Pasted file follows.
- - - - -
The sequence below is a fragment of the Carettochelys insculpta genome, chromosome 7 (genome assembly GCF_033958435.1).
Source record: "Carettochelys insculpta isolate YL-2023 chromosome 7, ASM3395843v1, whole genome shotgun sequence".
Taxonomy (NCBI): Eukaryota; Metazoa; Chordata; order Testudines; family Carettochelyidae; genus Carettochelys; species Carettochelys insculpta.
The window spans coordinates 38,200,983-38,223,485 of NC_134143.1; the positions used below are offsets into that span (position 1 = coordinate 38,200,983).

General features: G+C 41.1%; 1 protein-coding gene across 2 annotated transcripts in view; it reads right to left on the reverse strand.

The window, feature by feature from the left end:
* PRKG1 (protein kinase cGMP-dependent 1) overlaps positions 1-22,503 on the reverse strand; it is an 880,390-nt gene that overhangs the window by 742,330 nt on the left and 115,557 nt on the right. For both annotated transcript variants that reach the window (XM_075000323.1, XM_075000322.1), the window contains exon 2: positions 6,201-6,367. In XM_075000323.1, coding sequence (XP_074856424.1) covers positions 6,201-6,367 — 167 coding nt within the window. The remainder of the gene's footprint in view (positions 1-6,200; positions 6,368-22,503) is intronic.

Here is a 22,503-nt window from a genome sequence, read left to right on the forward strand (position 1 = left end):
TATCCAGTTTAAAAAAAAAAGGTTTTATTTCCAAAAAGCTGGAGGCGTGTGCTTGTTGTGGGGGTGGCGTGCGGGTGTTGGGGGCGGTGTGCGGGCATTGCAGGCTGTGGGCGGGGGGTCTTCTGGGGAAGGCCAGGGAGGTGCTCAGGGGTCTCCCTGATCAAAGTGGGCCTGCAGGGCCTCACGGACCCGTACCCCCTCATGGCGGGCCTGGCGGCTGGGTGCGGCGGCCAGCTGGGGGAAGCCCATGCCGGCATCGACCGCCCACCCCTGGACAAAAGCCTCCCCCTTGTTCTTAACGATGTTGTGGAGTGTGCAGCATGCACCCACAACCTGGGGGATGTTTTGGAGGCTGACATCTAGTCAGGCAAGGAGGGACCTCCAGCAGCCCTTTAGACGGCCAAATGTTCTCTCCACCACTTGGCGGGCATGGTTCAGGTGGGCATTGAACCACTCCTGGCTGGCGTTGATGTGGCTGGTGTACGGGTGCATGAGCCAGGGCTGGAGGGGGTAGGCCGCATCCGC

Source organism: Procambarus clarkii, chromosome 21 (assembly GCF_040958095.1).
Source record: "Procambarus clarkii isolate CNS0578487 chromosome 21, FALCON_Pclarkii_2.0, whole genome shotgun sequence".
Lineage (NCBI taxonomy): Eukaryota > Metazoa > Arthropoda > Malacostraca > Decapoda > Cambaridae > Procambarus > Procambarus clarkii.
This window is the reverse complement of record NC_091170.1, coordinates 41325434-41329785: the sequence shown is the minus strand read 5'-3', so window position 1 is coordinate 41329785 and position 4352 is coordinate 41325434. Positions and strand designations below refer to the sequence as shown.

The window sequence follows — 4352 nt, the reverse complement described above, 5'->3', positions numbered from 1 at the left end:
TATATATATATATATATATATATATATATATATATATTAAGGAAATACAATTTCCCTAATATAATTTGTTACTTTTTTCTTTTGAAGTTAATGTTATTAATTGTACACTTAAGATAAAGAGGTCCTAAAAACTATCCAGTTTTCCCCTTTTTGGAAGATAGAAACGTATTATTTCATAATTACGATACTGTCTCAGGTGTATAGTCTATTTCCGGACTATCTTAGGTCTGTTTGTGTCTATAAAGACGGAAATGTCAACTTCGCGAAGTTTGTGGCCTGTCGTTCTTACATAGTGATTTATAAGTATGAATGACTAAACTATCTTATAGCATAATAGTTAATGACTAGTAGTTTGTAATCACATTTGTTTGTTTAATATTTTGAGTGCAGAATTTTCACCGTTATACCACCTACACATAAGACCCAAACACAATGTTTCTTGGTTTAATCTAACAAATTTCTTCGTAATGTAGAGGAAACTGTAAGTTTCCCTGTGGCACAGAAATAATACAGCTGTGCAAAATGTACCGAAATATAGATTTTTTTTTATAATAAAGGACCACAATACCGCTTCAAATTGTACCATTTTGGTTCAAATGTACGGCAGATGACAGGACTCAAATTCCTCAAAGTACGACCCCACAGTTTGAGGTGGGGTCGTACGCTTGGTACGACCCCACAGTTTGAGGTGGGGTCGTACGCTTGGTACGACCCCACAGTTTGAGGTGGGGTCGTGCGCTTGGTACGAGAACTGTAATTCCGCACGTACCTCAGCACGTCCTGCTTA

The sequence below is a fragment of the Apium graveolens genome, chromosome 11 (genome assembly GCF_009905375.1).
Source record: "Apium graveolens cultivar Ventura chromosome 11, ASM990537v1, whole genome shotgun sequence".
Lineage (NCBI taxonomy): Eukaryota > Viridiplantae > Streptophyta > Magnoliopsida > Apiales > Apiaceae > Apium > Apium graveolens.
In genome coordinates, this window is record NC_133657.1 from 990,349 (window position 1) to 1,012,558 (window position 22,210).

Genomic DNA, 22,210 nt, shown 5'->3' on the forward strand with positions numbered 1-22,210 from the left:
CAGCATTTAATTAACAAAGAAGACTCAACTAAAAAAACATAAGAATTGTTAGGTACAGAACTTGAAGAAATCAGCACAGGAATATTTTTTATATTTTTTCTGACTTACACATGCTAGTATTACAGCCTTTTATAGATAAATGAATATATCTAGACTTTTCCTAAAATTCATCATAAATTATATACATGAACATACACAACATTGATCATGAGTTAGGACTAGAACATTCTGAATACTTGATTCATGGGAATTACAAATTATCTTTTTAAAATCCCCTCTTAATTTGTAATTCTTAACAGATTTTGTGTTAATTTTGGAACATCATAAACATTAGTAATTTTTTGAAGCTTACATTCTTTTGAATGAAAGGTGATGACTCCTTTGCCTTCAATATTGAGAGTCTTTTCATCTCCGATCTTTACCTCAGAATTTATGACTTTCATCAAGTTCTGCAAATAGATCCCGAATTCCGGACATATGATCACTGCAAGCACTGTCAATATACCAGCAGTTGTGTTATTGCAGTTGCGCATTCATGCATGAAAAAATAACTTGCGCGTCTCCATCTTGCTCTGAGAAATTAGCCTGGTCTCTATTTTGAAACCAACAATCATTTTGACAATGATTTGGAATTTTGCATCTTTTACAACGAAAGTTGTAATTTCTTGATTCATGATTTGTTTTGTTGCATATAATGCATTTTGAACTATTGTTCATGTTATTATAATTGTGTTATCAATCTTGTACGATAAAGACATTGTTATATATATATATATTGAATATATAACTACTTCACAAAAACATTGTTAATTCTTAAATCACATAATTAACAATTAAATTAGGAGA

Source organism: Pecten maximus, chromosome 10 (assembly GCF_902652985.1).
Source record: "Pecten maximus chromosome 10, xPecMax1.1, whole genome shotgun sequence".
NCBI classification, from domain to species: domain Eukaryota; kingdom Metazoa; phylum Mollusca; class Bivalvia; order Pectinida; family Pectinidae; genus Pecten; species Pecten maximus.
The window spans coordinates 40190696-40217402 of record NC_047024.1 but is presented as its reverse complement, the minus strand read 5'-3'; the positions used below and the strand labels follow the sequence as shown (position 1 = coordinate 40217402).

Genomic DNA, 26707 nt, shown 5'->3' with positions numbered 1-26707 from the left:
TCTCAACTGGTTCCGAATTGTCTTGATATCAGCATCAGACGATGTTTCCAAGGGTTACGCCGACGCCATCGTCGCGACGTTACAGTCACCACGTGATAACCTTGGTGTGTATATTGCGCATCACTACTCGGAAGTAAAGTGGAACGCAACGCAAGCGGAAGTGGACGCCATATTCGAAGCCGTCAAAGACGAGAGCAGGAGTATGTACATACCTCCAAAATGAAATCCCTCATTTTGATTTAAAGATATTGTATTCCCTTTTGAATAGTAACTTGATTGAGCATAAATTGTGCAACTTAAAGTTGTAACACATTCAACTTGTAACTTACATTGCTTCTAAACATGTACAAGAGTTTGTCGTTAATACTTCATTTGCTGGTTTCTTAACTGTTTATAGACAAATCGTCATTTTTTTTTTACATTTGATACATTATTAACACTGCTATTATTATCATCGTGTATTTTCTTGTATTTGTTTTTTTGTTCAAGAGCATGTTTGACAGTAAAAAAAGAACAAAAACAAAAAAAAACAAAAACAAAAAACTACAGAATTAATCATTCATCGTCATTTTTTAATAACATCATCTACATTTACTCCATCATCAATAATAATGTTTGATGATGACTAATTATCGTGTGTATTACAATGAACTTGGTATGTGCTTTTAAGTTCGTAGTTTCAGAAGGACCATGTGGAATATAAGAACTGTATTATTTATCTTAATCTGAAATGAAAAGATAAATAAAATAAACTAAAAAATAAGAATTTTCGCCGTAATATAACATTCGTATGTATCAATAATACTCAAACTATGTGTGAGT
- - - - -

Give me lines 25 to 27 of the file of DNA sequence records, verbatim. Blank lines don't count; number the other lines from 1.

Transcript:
The window spans coordinates 40190696-40217402 of record NC_047024.1 but is presented as its reverse complement, the minus strand read 5'-3'; the positions used below and the strand labels follow the sequence as shown (position 1 = coordinate 40217402).

Genomic DNA, 26707 nt, shown 5'->3' with positions numbered 1-26707 from the left:
TCTCAACTGGTTCCGAATTGTCTTGATATCAGCATCAGACGATGTTTCCAAGGGTTACGCCGACGCCATCGTCGCGACGTTACAGTCACCACGTGATAACCTTGGTGTGTATATTGCGCATCACTACTCGGAAGTAAAGTGGAACGCAACGCAAGCGGAAGTGGACGCCATATTCGAAGCCGTCAAAGACGAGAGCAGGAGTATGTACATACCTCCAAAATGAAATCCCTCATTTTGATTTAAAGATATTGTATTCCCTTTTGAATAGTAACTTGATTGAGCATAAATTGTGCAACTTAAAGTTGTAACACATTCAACTTGTAACTTACATTGCTTCTAAACATGTACAAGAGTTTGTCGTTAATACTTCATTTGCTGGTTTCTTAACTGTTTATAGACAAATCGTCATTTTTTTTTTACATTTGATACATTATTAACACTGCTATTATTATCATCGTGTATTTTCTTGTATTTGTTTTTTTGTTCAAGAGCATGTTTGACAGTAAAAAAAGAACAAAAACAAAAAAAAACAAAAACAAAAAACTACAGAATTAATCATTCATCGTCATTTTTTAATAACATCATCTACATTTACTCCATCATCAATAATAATGTTTGATGATGACTAATTATCGTGTGTATTACAATGAACTTGGTATGTGCTTTTAAGTTCGTAGTTTCAGAAGGACCATGTGGAATATAAGAACTGTATTATTTATCTTAATCTGAAATGAAAAGATAAATAAAATAAACTAAAAAATAAGAATTTTCGCCGTAATATAACATTCGTATGTATCAATAATACTCAAACTATGTGTGAGT